More post disaster science fiction. Builds slowly & becomes almost unbearably intense. It’s bleak, and there are interesting gender-related tensions, but not dystopian… What I mean is, the pressures of decaying civilization don’t divide people along gender lines as in books like _The Gate to Women’s Country_, or _Walk to the End of the World_. Instead it is closer to Von Scyoc.. the fear of mutant children underlies everything. I have a longer review of this book which I’m posting on the Fem. SF pages soon. A book worth buying in hardback; gorgeous writing, hard to sum up in a paragraph.

In Viriconium, M. John Harrison

Vivid mythic characters and even more vivid sense of place, of the streets and cafes and apartments of the city of Viriconium. Incredibly compact and beautiful writing. I am saying beautiful, but really the scenes that stick with me are the most grotesque. This goes on the Golden Bookshelf of fantasy literature…

Gaudy Night, Dorothy L. Sayers

Another fun mystery novel. Heavier on the obviously autobiographical feminist introspection than any of her other books I’ve read so far. She, Lord Peter, and the rest of the characters, are more fleshed out, more real. Coincidentally, I recently read Sayers’ translation of The Song of Roland.

Have His Carcass, Five Red Herrings, Strange Poison, all by Dorothy L. Sayers

Lord Peter Wimsey is completely uninteresting, until the later books when Harriet Vane appears. They’re good mysteries, but the timetables and alibis, especially in Five Red Herrings, made my eyes water with their hideous complexity.

Desert Peach series Donna Barr

The fictional and goofy adventures of Pfirsch, Rommel’s queer younger brother. Interesting to find a comic book that makes you sympathize with Nazi soldiers. We so very automatically think Nazi=bad guy, but when you think about it, your average soldier in the desert was miserable and clueless like any other soldier… I don’t know how accurate Barr’s research is but she seems to know what she’s talking about. The ways that the British and German soldiers interact in these stories remind me of Bruce Catton’s descriptions of Union and Confederate soldiers, calling unofficial truces and fishing from opposite sides of the same stream.

Immigrant Song, Colleen Doran

Another graphic novel. Has promise of interesting things to come, but so far, it seems like a standard “telepathic kids who escape from evil scientists” story. In short, good but not Fabulous.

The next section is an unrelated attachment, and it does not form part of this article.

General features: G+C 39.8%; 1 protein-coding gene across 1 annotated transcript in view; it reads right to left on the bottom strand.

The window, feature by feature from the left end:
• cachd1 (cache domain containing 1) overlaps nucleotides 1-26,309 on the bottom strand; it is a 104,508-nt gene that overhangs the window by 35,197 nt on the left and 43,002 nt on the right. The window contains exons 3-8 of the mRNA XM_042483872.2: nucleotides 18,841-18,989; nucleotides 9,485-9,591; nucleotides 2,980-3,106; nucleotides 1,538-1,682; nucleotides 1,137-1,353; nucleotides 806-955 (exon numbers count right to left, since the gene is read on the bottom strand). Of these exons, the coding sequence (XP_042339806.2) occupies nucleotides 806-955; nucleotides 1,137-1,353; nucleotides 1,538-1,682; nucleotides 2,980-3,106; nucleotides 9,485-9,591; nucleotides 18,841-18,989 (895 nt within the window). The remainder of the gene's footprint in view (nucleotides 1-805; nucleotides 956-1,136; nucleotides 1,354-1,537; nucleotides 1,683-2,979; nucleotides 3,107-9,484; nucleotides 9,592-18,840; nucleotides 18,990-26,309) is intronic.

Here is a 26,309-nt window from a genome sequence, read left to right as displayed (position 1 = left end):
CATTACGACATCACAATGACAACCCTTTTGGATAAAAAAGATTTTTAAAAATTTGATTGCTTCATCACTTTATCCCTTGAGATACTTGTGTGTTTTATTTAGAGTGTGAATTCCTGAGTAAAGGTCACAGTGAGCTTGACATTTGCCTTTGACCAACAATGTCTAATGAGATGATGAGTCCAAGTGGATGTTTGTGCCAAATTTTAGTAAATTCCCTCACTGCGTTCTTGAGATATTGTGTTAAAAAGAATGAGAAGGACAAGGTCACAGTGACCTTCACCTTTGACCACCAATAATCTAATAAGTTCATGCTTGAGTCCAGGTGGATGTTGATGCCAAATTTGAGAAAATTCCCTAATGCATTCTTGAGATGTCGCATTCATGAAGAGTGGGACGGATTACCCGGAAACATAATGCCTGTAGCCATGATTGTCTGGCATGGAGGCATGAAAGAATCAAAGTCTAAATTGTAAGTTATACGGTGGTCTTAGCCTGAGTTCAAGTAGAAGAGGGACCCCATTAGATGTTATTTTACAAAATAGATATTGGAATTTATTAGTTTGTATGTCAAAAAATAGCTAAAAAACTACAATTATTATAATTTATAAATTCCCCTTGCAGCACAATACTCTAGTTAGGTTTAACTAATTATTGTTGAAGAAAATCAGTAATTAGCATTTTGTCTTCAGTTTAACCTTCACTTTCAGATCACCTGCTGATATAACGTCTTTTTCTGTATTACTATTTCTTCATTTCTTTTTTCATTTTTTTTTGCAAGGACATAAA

The Sandman series Neil Gaiman

Fabulous graphic novels/comic books. I should put some links here….

Charlegmagne and His World, Friedrich Heer

Unremarkable history book, with lots of pictures of nifty Carolingian artifacts.

Souls, Joanna Russ rr

A somewhat disturbing science fiction novella: the story of Radegunde, prioress of a medieval nunnery, and a Viking invasion.

Collected Short Fiction of Ngaio Marsh

Techniques of Criminal Investigation

A dry and boring textbook. Good sections on interrogations, playing good cop / bad cop, how to investigate burglaries, explosions, and homocide. Why am I reading this? Because I got it for free, because I’m twisted, because it might be useful for writing mystery stories or playing detective characters in role-playing games, I guess.

Bookmania reviews, Sept. 1996

From my first web site back in 1996, Bookmania!

Sadie's Big Beaver Restaurant

Medieval People, Eileen Power

A classic of history; Power reconstructs the lives of several actual people, obscure peasants, a prioress of an abbey, Marco Polo. She is remarkable mainly for writing about the lives of medieval women.

The Female Man, Joanna Russ.

Mind-blowingly good feminist classic. Multiple identities and timelines. Janet, from the feminist utopia; Alice/Jael, violent, greedy, power-hungry spy; Jeannie, insecure, confused, manipulative femme from the timeline where the 1940’s go on forever; Joanna, sarcastic english professor from the present.

Medieval Women: A Social History of Women in England 450-1500,
Henrietta Leyser

Just what the title says. I got some cool story ideas out of it. Leyser argues, from analyzing grave goods, that there was a tradition of “noble” women priestesses/healers in prehistoric England, and this tradition continued to the Christian era, with women from the nobility becoming high ranking nuns or prioresses. I didn’t know before that a lot of the illuminated manuscripts, from famous scriptoriums, were done by nuns.